New SARS-CoV-2 Strain Found in Northern Europe’s Mink Population

On November 5, 2020, Denmark reported 12 human cases of COVID-19 caused by a mutated SARS-CoV-2 strain carried by minks. Minks are a semi-aquatic mammal closely related to the weasel, otter, and ferret. Six other countries have reported outbreaks at mink farms including the Netherlands, Spain, Sweden, and the United States. It is normal for viruses to mutate over time, but it can be concerning for vaccine development as genetic changes in a virus could make vaccines less effective.

Prior to the announcement of the mink strain, Researchers at the University of Bologna analyzed 48,635 coronavirus genomes and determined that of the 6 known strains at the time, mutation rates and variability are low, which, according to Federico Giorgi Ph.D., a researcher and coordinator of the study “means that the developing treatments, including a vaccine, might be effective against all virus strains.”

The most widespread of the strains is G and its related strains GR and GH. Those strains represent most cases in Europe and in the United States. L, the original strain from Wuhan China, is slowly dissipating.

The Statens Serum Institut (SSI) an infectious disease research institute in Copenhagen, was the first organization to identify the mink mutation. Their initial analysis of the mutation showed reduced sensitivity to antibodies, indicating a vaccine may not be viable with this mutation.

Pharmaceutical giant Pfizer announced today that their vaccine candidate proved 90% efficacy during Phase 3 trials, which is a tremendous achievement. It is too early to assess if the new strain will clash with Pfizer’s vaccine candidate or other vaccine methodologies as the Danish genome strain has just recently been released to a public database for all scientists to study.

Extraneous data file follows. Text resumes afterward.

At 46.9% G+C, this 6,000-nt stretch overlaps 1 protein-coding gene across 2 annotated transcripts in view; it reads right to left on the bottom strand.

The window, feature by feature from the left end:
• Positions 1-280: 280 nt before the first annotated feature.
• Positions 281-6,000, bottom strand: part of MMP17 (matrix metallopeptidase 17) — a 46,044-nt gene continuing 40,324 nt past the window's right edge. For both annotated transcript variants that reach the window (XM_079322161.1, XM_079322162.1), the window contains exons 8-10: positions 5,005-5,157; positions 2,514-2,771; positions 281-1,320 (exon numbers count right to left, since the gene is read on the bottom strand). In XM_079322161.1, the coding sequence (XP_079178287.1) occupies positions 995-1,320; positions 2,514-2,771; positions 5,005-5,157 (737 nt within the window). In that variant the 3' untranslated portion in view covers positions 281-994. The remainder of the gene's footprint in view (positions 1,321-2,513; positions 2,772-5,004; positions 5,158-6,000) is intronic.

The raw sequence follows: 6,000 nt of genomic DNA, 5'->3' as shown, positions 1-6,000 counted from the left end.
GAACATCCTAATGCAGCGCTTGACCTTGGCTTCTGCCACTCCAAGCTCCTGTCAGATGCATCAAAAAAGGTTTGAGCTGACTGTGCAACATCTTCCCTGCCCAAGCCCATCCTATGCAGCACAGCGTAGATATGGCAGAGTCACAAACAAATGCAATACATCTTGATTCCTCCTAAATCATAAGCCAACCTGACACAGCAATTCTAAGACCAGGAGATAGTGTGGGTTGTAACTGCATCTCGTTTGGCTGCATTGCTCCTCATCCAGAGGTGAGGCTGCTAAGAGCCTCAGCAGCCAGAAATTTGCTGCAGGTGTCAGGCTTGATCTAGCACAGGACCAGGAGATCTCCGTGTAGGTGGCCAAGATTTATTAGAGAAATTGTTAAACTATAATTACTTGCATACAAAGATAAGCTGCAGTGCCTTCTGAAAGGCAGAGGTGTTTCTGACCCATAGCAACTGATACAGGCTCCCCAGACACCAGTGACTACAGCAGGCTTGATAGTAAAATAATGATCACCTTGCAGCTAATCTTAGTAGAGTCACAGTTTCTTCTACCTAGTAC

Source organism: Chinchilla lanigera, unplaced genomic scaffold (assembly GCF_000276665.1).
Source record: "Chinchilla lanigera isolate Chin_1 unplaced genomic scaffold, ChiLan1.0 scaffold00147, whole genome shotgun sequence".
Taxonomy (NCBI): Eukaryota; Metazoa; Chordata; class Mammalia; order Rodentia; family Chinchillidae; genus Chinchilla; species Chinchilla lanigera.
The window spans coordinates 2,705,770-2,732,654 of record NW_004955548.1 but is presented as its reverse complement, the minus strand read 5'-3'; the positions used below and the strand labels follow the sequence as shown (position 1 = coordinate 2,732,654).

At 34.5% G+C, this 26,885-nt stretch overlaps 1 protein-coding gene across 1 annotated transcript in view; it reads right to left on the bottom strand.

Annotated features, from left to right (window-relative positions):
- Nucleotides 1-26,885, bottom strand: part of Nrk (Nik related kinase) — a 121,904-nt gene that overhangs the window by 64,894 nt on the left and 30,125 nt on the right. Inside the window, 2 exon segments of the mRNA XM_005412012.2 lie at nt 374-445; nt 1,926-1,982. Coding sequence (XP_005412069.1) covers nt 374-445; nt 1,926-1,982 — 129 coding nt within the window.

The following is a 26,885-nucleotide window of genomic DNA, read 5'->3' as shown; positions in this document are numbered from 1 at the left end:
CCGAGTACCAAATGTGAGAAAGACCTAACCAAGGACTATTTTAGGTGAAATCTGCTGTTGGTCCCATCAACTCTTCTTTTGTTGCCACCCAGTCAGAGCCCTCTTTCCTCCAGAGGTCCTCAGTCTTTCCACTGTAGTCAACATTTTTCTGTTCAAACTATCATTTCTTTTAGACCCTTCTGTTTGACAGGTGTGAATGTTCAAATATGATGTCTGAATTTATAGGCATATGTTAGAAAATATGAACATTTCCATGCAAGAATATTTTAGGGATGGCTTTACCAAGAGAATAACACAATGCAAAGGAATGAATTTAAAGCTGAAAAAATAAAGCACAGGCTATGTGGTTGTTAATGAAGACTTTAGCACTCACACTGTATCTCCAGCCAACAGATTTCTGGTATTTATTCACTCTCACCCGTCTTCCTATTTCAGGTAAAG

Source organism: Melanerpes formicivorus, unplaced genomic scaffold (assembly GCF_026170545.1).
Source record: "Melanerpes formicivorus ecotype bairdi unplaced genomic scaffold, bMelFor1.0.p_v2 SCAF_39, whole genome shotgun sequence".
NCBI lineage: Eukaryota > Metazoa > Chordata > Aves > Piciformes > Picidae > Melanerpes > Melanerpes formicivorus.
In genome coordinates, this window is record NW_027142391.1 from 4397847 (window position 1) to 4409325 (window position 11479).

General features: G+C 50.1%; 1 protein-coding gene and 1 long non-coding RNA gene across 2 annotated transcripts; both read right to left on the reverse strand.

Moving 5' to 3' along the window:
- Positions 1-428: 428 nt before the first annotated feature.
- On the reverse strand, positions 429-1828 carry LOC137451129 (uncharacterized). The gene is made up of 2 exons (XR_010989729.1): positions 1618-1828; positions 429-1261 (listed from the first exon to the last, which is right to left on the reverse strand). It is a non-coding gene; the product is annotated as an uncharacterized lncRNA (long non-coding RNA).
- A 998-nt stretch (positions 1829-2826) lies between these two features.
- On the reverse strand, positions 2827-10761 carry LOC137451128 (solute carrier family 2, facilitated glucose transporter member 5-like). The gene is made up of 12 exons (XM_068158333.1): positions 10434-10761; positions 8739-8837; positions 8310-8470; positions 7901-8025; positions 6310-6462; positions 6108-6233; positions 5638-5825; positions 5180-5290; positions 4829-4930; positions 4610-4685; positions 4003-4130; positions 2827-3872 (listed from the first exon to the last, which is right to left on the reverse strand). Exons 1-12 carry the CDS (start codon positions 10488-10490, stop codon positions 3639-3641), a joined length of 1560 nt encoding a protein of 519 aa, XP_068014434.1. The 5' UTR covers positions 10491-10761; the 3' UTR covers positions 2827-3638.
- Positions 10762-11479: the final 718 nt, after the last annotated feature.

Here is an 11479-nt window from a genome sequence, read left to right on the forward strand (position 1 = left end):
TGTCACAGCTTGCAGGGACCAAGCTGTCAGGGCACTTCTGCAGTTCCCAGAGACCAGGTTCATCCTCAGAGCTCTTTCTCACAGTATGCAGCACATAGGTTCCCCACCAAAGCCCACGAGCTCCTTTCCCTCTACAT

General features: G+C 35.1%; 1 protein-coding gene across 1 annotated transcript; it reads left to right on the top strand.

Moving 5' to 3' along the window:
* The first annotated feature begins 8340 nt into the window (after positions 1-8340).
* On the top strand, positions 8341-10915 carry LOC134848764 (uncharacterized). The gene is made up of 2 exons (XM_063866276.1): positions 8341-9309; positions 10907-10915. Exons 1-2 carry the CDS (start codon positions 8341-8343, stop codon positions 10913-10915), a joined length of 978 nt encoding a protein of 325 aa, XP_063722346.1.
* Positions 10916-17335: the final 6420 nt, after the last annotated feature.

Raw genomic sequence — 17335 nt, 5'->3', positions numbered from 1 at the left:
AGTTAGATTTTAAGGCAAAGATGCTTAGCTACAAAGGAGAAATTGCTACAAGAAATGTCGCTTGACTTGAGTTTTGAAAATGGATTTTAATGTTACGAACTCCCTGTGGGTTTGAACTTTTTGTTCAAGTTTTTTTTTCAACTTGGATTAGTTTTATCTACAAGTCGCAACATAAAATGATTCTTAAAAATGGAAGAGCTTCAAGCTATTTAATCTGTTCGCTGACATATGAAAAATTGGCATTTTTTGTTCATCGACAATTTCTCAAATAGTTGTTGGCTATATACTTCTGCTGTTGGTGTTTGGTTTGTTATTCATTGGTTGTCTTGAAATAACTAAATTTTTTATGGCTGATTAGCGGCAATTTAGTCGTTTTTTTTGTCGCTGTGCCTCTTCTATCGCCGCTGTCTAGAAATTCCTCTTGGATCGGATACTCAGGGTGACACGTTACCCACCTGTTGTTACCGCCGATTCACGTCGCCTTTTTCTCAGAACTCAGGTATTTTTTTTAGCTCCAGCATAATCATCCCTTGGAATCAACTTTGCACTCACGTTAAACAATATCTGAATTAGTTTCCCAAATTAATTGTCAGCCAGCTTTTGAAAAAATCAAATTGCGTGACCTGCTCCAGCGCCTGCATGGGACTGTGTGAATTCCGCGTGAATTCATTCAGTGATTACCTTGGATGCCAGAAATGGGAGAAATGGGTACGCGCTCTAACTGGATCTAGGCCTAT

Denmark’s Response to the Mutated Mink Strain

“It is about life and death not only in Denmark, but in the whole world.” – Mette Frederiksen, Prime Minister of Denmark

SSI research shows that humans transferred the virus to the minks, and the mink then infected their human handlers in kind. Prime Minister of Denmark Mette Frederiksen has called for the immediate eradication of all mink in the country which is roughly 12 million. These mink populations have passed along the mutated version to humans in North Jutland, Denmark and the SSI believes that of the viral cases in North Jutland, 5% are of the new virus mutation. The mutated strain has the potential to spread to other countries, putting the world at risk of “a coronavirus 2.0,” and in turn cause ramifications for vaccine research and development. The government of Denmark is increasing restrictions in the area of North Jutland and began improving testing capacities within the region.

VIGILINT will continue to monitor the situation and vaccine-related developments.